Updated: Feb 10, 2021
My last few blog posts have focused on ahimsa (non-violence) and satya (not lying). The next in our list is "asteya" or not stealing. Most likely we don’t go around shoplifting or stealing cars. However, just because we don’t take items does not mean that we don’t sometimes take things that are not freely given.
An idea that resonated with me when I was learning about asteya in my yoga teacher training was that of stealing others’ energy or peace of mind. When something bad happens to us and we unload it onto an unsuspecting person in our lives, we risk stealing their energy. While it can be healthy to vent, it can be selfish to do so without first considering whether the person we are venting to is in a position to take on what we are throwing at them.
I work in criminal law and spend my days reading case law, much of which is full of horrible things. Most of the time, I am able to effectively deal with my work by making sure I take breaks, practice yoga, etc. However, every now and again, I come across a case that really bothers me, that I can’t get out of my head. When this happens, my instinct is to tell someone else about it. I am not sure why. Maybe because misery needs company. Maybe I just need someone else to validate the way I am feeling.
One time, when I was relating the details of a particularly disturbing case to my husband, I watched his face crumble, and I realized that I was needlessly traumatizing him. While I needed to know about this case, as it was part of my work, there was no need for my husband to know the details. I was placing images in his head that he wasn’t going to be able to get rid of. I was stealing his peace of mind in a misguided attempt to restore my own.
Of course, we need to be able to share with our loved ones if we are going to have healthy relationships, but we also need to exercise some judgment regarding what is truly going to help us and be good for those around us. In my example, at the end of sharing with my husband, I felt no better about the case, and I felt terrible for having dumped this information on my husband needlessly.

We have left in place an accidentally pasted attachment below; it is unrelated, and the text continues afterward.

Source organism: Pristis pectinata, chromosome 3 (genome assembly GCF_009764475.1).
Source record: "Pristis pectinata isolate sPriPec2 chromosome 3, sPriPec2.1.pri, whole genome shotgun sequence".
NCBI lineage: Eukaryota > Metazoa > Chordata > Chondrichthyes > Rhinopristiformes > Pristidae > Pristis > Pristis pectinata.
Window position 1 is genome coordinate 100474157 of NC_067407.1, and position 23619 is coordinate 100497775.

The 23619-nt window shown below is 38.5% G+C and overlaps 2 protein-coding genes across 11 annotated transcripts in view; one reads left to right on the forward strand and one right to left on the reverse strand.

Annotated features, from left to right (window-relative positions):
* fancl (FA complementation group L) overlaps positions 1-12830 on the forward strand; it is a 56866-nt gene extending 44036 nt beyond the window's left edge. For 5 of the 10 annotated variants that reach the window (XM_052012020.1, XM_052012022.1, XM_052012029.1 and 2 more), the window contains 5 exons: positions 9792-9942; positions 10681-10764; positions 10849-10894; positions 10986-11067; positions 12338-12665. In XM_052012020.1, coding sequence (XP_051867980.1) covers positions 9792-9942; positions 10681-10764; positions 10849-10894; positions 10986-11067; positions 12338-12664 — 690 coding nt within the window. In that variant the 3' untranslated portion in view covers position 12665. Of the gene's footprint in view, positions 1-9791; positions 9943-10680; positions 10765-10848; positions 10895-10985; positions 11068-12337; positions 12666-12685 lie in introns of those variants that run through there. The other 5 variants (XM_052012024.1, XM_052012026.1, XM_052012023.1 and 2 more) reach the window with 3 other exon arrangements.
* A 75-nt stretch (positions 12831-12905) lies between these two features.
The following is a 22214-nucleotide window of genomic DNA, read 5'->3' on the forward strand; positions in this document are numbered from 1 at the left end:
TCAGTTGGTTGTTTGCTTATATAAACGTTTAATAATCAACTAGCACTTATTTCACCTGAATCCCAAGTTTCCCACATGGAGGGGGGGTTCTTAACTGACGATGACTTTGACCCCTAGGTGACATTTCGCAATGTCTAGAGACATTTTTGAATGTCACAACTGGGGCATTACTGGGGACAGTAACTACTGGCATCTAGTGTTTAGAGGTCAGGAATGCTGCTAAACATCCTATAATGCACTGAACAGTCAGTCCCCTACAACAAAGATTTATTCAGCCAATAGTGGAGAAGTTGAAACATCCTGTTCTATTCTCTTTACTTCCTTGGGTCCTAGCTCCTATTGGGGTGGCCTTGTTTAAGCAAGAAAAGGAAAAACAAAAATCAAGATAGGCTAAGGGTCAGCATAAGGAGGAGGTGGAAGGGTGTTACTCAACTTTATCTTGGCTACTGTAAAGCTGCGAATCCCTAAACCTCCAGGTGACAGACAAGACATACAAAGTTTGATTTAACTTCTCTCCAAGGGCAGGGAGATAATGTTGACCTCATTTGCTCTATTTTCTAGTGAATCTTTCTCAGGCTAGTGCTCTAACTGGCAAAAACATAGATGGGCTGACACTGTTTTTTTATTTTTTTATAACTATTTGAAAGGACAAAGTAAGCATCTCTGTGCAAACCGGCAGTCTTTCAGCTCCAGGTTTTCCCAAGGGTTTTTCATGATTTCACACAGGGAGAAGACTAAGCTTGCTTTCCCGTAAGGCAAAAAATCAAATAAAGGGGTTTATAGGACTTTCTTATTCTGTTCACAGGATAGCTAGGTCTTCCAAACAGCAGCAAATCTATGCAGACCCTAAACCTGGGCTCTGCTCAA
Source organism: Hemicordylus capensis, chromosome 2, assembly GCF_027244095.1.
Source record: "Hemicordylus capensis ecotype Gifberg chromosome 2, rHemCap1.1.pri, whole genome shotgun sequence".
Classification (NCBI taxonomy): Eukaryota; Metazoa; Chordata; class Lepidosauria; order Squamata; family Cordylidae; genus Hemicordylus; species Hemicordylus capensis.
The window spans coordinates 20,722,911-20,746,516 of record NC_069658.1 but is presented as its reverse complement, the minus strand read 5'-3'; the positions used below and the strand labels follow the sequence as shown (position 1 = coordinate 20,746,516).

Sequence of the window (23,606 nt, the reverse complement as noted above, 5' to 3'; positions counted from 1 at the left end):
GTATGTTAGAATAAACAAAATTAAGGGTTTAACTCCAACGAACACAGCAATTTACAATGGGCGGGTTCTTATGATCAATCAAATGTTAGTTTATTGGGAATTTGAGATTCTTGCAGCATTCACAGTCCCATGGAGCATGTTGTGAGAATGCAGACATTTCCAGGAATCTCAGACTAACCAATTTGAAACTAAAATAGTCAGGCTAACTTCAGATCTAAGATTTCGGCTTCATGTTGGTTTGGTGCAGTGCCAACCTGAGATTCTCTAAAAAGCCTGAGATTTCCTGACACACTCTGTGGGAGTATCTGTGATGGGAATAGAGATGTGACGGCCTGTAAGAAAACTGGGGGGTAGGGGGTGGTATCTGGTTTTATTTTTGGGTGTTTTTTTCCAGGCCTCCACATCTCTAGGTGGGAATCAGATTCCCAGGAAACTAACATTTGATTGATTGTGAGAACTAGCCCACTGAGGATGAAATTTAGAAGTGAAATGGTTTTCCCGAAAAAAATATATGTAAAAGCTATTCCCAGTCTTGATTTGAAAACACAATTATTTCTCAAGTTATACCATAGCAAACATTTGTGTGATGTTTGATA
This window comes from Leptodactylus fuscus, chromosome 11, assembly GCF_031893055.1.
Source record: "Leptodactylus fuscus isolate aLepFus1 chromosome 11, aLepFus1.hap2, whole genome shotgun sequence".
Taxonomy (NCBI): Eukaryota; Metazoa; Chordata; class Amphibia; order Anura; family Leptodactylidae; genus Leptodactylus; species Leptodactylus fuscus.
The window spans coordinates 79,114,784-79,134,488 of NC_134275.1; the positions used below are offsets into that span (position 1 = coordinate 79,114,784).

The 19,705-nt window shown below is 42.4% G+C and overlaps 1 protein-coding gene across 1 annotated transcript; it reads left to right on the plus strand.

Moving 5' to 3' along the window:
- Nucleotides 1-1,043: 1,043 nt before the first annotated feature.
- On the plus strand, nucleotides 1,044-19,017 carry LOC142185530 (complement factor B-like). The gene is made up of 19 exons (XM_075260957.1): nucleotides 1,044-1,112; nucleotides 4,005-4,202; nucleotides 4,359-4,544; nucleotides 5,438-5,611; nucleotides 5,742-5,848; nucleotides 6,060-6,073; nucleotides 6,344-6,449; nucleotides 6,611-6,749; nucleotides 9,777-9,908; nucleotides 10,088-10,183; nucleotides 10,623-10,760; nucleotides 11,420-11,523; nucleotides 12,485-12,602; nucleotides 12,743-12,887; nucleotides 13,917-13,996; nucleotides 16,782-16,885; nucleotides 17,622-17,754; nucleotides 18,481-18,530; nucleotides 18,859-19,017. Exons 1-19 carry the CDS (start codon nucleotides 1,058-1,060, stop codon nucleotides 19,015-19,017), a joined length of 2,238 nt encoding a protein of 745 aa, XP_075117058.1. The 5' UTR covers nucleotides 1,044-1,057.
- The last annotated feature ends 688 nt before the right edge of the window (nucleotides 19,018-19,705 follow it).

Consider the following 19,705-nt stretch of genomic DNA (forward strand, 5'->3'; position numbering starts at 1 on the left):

How do we avoid stealing others’ energy? One way is to show some generosity to ourselves. By giving ourselves what we need, such as time to rest or to engage in regenerative activities, we are less likely to get ourselves into a position where we are depleted and need to take from others. Further, when we do feel the need to share something bad with someone else, we should ensure that they are equipped to deal with it. We might ask them how they are doing and whether they have time to talk to us about something that is bothering us. We can show restraint in what we share. In my own example, it would have been enough to let my husband know that I was dealing with a case that involved horrible events without going into the details. I just needed him to understand that I was in a bad place, not bring him into the bad place with me. In fact, my needs would have been better served by ensuring that he was in a good place and could help me come to where he was.
In her book, Yoga’s Yamas and Niyamas: 10 Principles for Peace and Purpose, Courtney Seiberling writes,
The people in our lives are there to enhance and support us but not be our sole source of happiness or what holds us up every day. We are all responsible for our own well-being, and while it is beautiful to have deep and meaningful relationships, we can only expect so much from them. When we appreciate people for who they are, our relationships aren’t suffocated and can be a healthy exchange of experiences.
If we are able to become our own friend, take time to process our own experiences and show ourselves kindness, we will be able maintain our peace of mind and generate our own energy, which will enhance our relationships: we will not need to take so much from others and will have more to give.
If you wish to engage with the idea of asteya, you may wish to find ways to take care of yourself so that you minimize what you need to take from others. Of course, there are situations in which we need to rely on people a great deal; for example, when we are ill, we have a newborn baby or there is a death in the family. However, we may be able to deal effectively with many of the mundane downs in the ups and downs of our daily lives by showing ourselves some kindness and generosity. Build in time into your day for rest, speak to yourself kindly and engage in activities that you enjoy so that you are not depleting your energy and therefore don’t feel the need to steal others’ energy. When you are in a tough place, think of what generous thing you can do for yourself that may help.